That road. The one that winds and dips and turns through the trees and comes to a weird, Y-shaped intersection. The one we used to drive down after school in our hand-me-down cars listening to The Cranberries with the windows down. I love that road.
And then there’s this other road. The one I walked along side every day on my way home from elementary school picking dandelions through the cracks and making them into jewelry when I was still young enough to think dandelions were flowers and stepping on cracks was the cause of bad luck.
But oh man, this road. The one with a memory every mile. I played t-ball where that Sonic is; I practiced driving my friend’s stick shift in that lot; I went to school there and there and sang in that church, and in college, I waited tables at that restaurant. And over there, well that’s where I sat up all night with a boy for the first time.
I made my mother check me out of school the day I turned 16 to get my license. I could not, would not wait one. more. day. When we got to the DMV on my 16th birthday it was closed. I threw a gigantic toddleresque tantrum and I made my mom drive to another DMV that was open or I refused to go back to school. (Thanks Mom, and FYI daughter, I will not be doing that for you. Harsh, I know.) But I remember my desperation that day. It felt like my chest was caving in sitting outside those locked doors. I wanted, no NEEDED that piece of paper or I thought I might explode. That paper meant I could go and do and be on my own. That paper was my ticket to freedom and freedom was my drug of choice back then. At 36, I’m as addicted as ever.
That same yearning for freedom is why I left my hometown and all those familiar roads 12 years ago. I wanted out so bad it ached in my bones. It was that same desperation; feeling confined by all those stupid, easy roads and their territorial views of the wide open plains dotted with water towers. I outgrew those roads in my 20s and hurt for new ones – bigger ones. Freeways. Express ways. Roads with new views — mountains and oceans and tall, tall things. That’s what I wanted and so I grabbed my ticket and went to find them. But that ticket came at a very steep price. Over the years I shed huge chunks of me out there alongside those highways and byways. Some good stuff, some bad, maybe all of it was necessary. Who knows, right?
And now here I am visiting my hometown again, newly divorced, two kids, approaching 40 on a speed train with a ticket to nowhere… and I’m driving these old roads again. These roads – like permanent time capsules hold years of memories and emotions that take me back with every turn to that wild-eyed girl with the big dreams and the naïve belief that everything would always work out just fiiiine. And also that lost girl aching for freedom and running away from home to find it.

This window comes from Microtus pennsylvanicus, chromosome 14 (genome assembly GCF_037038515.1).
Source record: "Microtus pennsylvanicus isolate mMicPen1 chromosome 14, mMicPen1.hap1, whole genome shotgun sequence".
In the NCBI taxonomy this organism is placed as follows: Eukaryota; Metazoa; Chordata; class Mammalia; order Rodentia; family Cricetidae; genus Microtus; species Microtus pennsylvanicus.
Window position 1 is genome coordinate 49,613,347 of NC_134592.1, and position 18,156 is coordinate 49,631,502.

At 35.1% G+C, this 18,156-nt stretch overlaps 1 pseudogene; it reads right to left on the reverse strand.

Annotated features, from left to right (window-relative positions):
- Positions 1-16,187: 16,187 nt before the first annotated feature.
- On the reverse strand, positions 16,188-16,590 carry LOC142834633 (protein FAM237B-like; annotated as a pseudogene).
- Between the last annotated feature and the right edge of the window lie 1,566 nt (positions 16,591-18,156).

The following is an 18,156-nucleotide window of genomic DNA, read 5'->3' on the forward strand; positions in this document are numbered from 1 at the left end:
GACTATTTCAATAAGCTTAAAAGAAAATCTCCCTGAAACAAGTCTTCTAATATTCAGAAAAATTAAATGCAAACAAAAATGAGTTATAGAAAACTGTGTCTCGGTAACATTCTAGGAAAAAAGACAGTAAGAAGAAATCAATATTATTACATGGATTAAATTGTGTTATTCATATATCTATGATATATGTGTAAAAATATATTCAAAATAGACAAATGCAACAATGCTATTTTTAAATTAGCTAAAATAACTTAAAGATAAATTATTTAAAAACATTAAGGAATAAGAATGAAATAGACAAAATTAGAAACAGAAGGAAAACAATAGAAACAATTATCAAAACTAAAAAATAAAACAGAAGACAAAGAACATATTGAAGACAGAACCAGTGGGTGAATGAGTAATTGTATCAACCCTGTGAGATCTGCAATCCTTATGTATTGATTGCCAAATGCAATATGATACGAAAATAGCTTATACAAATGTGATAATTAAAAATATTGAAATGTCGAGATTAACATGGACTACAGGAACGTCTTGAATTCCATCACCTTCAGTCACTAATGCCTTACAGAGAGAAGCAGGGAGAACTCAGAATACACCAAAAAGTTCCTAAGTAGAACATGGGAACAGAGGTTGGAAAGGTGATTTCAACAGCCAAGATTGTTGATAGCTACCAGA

A good friend of mine has a good man. A real good man. He’s more than 10 years her junior but an old soul. He’s now the father of their new baby girl; a baby she never expected at 37, but now can’t imagine life without—because that’s how it works, right – life happens the way it’s going to happen and then it’s impossible to imagine it any other way. They’ll probably get married someday and it will be the real, long-lasting thing. Well his dad died last week. His wife of 35 years said to him before passing, “we didn’t have enough time together.” I can’t stop thinking about that. What is that kind of love?
I took a moment the other day to drive down a two-lane back road out in the wide open country behind my parent’s house. The wind whipped my hair and I turned the radio way up. I thought about time, and decisions, what “home” really means and another thing I’ve never known… that long-lasting love. It occurred to me that perhaps the reason I’ve never known it, or felt truly at “home” is because neither ever held a candle to my passion for freedom. I’ve always had to choose between the three.
What I’m coming to understand is that I need all of it. Freedom, home, love… I need it all or I know, I’ll get lost… again.
I’m not a selfish person. I’m a mother of two small children and I learned the deeper meaning of sacrifice the day my first child was conceived. I know what it means to give up everything for someone else, but there’s a difference between giving of yourself for the betterment of the whole, and giving up ON yourself all together. The former I do daily, the latter I will never do.
A week ago, before I came back to my hometown I drove down another back road near my current “home” in the Pacific Northwest. The wind whipped my hair and the radio was way up. There were mountains and an ocean and tall, tall things. Beautiful couldn’t accurately describe that day. I leaned back in my seat with my sunglasses on and my hand out the window riding the wind. I can’t remember a moment in recent times when I felt so free AND at home. It was very close to heaven on earth.
And so now these two back roads, one flat and dotted with water towers, the other winding through mountains and next to oceans are taking me backward and forward at the same time, helping me figure out this new woman who’s now in the driver’s seat of her life. The one that wants it all… or nothing.
But I guess this is how life is, right? It happens the way it’s going to happen, and then it’s impossible to imagine it any other way. And maybe all that shedding and getting lost… it’s all necessary. And maybe, just maybe things will still work out just fiiiine.